Introverts: How to Help Your Creativity Bloom In The Workplace


Are you introverted and struggling in your workplace? In that case this aricle from Daniel Matthews may help. There are ways of making your working life more energising and we look at a few simple techniques in this post.

Introverts: How to Help Your Creativity Bloom In The Workplace
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Have you ever felt like there’s too much talk and social stimulation to get any work done? Introverts thrive on alone time and quiet time: you need it to focus, to explore, and to let the true depths of your creativity shine. Unfortunately, the world of work isn’t always conducive to your creativity. There are probably plenty of times when you feel that way about the rest of the world, too.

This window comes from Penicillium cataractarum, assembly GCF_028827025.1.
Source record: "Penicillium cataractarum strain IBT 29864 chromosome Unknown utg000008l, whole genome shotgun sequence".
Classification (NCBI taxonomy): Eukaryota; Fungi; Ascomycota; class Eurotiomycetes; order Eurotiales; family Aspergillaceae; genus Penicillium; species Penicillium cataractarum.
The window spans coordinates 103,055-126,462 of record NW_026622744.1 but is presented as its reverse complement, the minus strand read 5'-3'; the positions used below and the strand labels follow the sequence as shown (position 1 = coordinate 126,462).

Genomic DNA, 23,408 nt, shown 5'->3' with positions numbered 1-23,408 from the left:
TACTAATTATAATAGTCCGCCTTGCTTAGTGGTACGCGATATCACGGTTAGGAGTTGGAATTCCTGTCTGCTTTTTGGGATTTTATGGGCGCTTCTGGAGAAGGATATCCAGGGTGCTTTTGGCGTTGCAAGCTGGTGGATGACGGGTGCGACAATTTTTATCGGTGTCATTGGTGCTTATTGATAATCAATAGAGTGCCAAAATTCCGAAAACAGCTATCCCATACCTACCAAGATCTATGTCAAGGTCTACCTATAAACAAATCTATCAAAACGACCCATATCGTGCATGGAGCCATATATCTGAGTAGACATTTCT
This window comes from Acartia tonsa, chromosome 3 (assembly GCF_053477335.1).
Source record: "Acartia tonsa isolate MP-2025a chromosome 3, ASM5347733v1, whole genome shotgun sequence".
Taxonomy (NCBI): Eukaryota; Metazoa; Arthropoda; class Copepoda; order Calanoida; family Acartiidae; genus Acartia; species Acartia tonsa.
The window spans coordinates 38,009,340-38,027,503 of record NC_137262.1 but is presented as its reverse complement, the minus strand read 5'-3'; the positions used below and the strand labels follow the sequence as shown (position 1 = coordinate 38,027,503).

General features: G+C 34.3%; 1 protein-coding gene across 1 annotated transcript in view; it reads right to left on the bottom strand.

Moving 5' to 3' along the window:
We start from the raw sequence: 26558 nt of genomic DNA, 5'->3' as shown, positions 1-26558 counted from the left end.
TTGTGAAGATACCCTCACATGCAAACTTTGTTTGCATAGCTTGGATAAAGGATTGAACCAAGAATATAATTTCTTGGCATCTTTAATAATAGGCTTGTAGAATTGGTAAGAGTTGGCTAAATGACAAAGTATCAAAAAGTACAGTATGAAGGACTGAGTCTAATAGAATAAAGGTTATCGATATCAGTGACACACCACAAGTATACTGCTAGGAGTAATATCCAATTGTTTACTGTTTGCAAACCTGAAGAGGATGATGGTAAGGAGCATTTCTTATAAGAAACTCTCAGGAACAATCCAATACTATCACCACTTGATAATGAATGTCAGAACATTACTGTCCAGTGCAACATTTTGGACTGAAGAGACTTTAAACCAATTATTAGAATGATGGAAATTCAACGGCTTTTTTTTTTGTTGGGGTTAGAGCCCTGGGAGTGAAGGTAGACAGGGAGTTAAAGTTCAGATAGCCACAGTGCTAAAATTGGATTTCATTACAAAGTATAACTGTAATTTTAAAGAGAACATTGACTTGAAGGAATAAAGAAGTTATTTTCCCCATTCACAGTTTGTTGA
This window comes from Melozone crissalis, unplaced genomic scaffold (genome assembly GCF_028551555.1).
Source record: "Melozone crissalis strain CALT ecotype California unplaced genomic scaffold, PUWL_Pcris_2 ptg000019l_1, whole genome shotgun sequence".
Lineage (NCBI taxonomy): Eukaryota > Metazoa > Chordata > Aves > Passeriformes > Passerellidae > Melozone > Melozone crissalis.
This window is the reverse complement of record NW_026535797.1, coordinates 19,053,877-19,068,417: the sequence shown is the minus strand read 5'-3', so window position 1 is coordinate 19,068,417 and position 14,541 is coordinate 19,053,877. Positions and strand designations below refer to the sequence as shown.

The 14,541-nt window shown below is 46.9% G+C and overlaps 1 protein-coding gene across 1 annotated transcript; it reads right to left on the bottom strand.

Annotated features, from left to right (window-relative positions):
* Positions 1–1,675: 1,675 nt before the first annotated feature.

Author Susan Cain points out that one-third to one-half of people are introverts, yet society favors extroverted tendencies. We organize workplaces and other institutions to favor extroverts, and “introverts learn from an early age to act like pretend-extroverts.” This doesn’t help introverts reach their full potential. She cites research pointing to the ineffectiveness of group brainstorming sessions for empowering employee creativity. Likewise, workgroups as part of basic business structure tend to hinder creativity and productivity for introverts.

What is an introvert to do? You need to be creative to realize your potential, yet plenty of employers don’t enable your creativity. To unlock creativity, get proactive with these tips.

Spend Time Outdoors